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Are there alternatives to wood chips that show similar results?  RSS feed

 
Posts: 13
Location: Vancouver, BC
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Are arborist wood chips and manure really as big a deal as portrayed in the Back To Eden film?

Can I achieve similar results by:

1. Applying a layer of store bought bark mulch on walking areas,
2. Applying a layer of leaves on growing areas,
3. Throwing some coffee grinds all over the garden, and
4. Interplanting some nitrogen fixers with my vegetable crops?

thank you
 
pollinator
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Location: Toronto, Ontario
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There are almost always alternatives.

Wood chips are a great carbon resource, but any source of carbon should do as well, and some better for some applications. Wood chips are denser than some, and tend to stay around longer, as well as being host for some good fungi, but that can be said of other carbon resources.

Leaves are an amazing mulch, and turn into good soil on a seasonal basis. It's even better if the trees the leaves come from are on the property, and better still if they are nitrogen-fixing bacteria hosts themselves, as the leaves will be higher in nitrogen.

Worms love coffee grounds. Just don't let the grounds form a crust atop the soil. Better to work them in with your soil and/or carbon layer.

Nitrogen-fixers as green manure crops for a chop-and-drop are a great idea, and I like using clovers as the majority of my walkway cover where I don't use wood chips, but they will only contribute nitrogen to the greater soil environment if there is an excess, such as during a root-zone die-off or during a chop-and-drop. Be careful they don't compete with your vegetable crops.

Other than that, let us know how you proceed, and good luck!

-CK
 
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Wood chips and manure really are a big deal, especially ramial wood chips (wood chips from hardwood tree branches usually of a diameter of 4 inches or less. it's the younger growth as opposed to tree trunk wood chips). Store bought bark mulch can be of benefit but I suggest avoiding the ones that have been dyed. Some store bought bark mulch, pine bark being a perfect example, can alter the pH of the soil, so pH monitoring may be something to consider if growing things that are sensitive to acidic soil pH's. Adding a layer of leaves is often a good practice, but what can inadvertently happen is leaves can clump together, forming a mat, which can do two things: it can slow the transfer of oxygen down into the soil and the release of CO2 from the soil, and it can slow or decrease the amount of rainwater making it's way into the soil, with some of it running off the surface. Chopping up leaves with a lawn mower is an easy way to prevent this mat from forming, which usually happens from whole leaves. I recommend the coffee grounds, it's a good soil amendment, and interplanting nitrogen fixers is a good practice as well.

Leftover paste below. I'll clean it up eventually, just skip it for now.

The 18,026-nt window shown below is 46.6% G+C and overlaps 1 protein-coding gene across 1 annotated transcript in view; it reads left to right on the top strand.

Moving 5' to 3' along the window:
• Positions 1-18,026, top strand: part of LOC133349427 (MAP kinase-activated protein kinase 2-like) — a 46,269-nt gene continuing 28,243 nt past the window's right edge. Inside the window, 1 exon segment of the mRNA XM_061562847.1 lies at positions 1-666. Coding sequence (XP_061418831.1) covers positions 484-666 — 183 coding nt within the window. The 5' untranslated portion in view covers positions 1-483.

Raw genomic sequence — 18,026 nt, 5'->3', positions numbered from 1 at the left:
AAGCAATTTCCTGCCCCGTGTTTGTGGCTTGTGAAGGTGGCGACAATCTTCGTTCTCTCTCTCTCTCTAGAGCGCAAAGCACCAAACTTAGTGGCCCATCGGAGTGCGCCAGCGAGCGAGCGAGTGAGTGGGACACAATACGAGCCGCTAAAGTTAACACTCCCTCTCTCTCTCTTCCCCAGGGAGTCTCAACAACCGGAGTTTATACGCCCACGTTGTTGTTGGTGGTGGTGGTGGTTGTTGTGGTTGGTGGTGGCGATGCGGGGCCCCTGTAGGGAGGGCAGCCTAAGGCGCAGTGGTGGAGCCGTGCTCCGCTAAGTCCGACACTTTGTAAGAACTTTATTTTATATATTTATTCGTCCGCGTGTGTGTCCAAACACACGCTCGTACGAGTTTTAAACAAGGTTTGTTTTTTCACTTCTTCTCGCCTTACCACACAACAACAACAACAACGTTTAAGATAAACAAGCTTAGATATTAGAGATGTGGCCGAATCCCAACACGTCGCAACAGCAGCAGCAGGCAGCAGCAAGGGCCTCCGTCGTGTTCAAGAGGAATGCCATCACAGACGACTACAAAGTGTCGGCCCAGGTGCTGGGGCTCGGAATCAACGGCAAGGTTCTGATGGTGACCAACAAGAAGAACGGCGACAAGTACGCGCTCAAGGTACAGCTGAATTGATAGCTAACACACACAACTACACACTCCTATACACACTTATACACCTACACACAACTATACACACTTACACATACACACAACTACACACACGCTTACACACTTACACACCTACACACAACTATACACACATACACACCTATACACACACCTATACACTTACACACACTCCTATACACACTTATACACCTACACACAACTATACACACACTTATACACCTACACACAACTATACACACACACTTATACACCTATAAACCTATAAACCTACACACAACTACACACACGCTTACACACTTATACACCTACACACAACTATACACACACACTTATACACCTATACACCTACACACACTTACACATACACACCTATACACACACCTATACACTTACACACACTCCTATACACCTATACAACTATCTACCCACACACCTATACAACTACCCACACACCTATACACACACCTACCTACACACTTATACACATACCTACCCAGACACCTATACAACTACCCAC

pollinator
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Carlson,
A few questions….

Can you give us more details about your project?  What is the square foot of your garden? What will you be growing? What are your objectives?

What materials do you have access to in large quantities in proportion to your garden size?  What are the on hand imputs can provide you with and what are the imputs you you have to bring (and in what quantities)?
 
pollinator
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I have achieved good results by burying a bunch of logs and branches in trenches and covering them with soil.  This has allowed me to reduce irrigation by approximately half.


 
Michelle Bisson
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1. Applying a layer of store bought bark mulch on walking areas,



If you want to keep the weeds down in the pathways, apply a thick layer.  I would choose store bought mulch that was not dyed.  If you have a lot of mulch needed, you can buy it in bulk from some speciality suppliers.  Make sure that it is organic and has not been sprayed upon.

2. Applying a layer of leaves on growing areas,



If you have access to lots of leaves, this is a favourite choice of mine because I can find it in large quantities already bagged up by my neighbours in the fall. Is is so much easier to find bagged up leaves in the fall than to fine a large source of wood chips.  I also get wood chips from the local wood lot what sells firewood.


3. Throwing some coffee grinds all over the garden, and

 It is hard to have enough quantities to compare with bags of leaves, but if you have them, then use them in the garden or compost them.  A variety of bio mass is good.


4. Interplanting some nitrogen fixers with my vegetable crops?


It can be hard to work with nitrogen fixers trees in a vegetable garden as the roots are usually in the way and likely the amount of nitrogen from the roots of these trees is not enough for the vegetables.


You could grow some herbacious nitrogen fixers in the vegetable patch, but it does take a lot of space that you might prefer for vegetable growing.  If you have  long growing season, you could grow this green manure (clover etc) in the off vegetable growing season and then cut it back into the soil just before planting your vegetables.


You could add compost at the beginning of the season.  If you have access to quality manure, then add that in the fall.  

There are many ways to get a good growing garden.  The key is not in one "perfect" method, but to do the method that works in your context and what resources/imputs you have easily available.



 
carlson yeung